So how do we produce employee recognition programs that are meaningful, at scale? Let’s revisit the framework with a few stories from companies we’re close to:
One of our oldest customers Vungle partners with Blueboard to reward their employees as they achieve company anniversary milestones. A few years ago when they were small, less than 50 employees, it was easy to connect 1:1 with every employee on their anniversary to ask what their favorite restaurant was, and then purchase a gift card or voucher for them to use. This program falls into Stage 1, highly personalized, but not scalable at all - this could easily become an Office Manager’s full-time job as the company starts having a few anniversaries hit each day. Since rolling out Blueboard almost three years ago, Vungle is saving over 100+ hours annually in administrative time, while still delivering a custom, personalized catalog to rewarded employees.
Another Blueboard customer Hoopla is a great representative of someone who falls into Stage 2. Before working with us, Hoopla’s admin team would contact each employee on their anniversary with a Google Form to complete, asking employees to choose from one of five experiential employee rewards (like a massage, round of golf, etc.). The employee was then responsible for booking their own experience, and expensing the costs back to Hoopla. A bit less time from the Office Manager or admin, but a less desirable experience for the employee. Now that they’re working with Blueboard, employees choose from hundreds of curated gift experiences, and our first-class Concierge team handles all of their logistics and booking needs.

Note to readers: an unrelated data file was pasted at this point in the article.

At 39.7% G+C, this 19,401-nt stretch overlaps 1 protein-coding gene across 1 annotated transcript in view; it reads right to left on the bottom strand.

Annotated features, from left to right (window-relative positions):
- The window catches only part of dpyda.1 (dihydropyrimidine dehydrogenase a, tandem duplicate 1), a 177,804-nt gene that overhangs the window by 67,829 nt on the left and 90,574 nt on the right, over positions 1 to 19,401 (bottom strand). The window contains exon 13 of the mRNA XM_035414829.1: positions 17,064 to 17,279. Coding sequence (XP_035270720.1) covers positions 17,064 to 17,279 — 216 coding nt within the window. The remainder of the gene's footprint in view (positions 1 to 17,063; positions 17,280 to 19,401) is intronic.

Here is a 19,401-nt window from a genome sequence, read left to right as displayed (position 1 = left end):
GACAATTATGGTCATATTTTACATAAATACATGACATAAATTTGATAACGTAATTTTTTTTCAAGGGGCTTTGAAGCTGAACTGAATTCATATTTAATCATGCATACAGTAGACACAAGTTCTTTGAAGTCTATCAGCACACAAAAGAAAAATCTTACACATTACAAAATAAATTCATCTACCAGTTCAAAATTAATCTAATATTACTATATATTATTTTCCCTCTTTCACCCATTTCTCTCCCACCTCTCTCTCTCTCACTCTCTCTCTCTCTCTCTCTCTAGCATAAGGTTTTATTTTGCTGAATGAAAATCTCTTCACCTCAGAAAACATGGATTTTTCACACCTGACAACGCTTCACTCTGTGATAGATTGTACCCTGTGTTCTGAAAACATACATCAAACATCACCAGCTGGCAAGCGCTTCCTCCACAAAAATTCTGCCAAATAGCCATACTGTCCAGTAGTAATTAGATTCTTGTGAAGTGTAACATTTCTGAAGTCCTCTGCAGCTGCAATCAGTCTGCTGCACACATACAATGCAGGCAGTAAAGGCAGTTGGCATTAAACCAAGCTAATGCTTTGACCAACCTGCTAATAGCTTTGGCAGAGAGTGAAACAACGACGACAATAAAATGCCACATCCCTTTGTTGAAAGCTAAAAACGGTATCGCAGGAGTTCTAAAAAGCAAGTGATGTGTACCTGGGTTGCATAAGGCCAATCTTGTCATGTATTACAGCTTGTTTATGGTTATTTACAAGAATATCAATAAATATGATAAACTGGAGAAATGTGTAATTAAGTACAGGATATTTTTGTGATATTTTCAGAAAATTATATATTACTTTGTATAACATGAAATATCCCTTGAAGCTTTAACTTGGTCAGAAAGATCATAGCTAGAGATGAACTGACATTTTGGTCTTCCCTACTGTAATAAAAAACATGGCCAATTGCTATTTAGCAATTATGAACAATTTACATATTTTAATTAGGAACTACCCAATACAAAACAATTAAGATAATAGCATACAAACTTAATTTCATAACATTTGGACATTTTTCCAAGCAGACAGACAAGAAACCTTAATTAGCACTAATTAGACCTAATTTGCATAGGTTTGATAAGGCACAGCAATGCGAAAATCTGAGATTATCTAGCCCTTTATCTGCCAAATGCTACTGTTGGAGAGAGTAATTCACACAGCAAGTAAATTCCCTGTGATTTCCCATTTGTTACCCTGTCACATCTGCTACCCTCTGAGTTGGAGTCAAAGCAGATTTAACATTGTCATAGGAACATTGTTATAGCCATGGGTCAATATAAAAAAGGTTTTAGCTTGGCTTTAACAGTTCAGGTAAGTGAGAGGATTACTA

When I worked at Accenture we were more than 10,000 employees so anniversary programs were highly automated, with hundreds of employees hitting milestones each day. I remember receiving my first anniversary email: it was a standard message thanking me for my year of service and wishing me more good things over the year to come, electronically signed by our CEO, complete with my employee number and the email delivery timestamp listed. It was a nice gesture, but completely impersonal, to the extent that this experience was one of the many reasons I chose to leave Accenture and start Blueboard.
Moving on to Blueboard, sitting squarely in Stage 4. We partner with hundreds of companies to deliver an effective and streamlined employee recognition platform that bridges personalization with scale. Send employee rewards with just one click, invite employees to browse from hundreds of hand-curated experiences, let our Concierge team completely spoil them, and understand the impact of your employee recognition efforts through our automated post-experience surveys.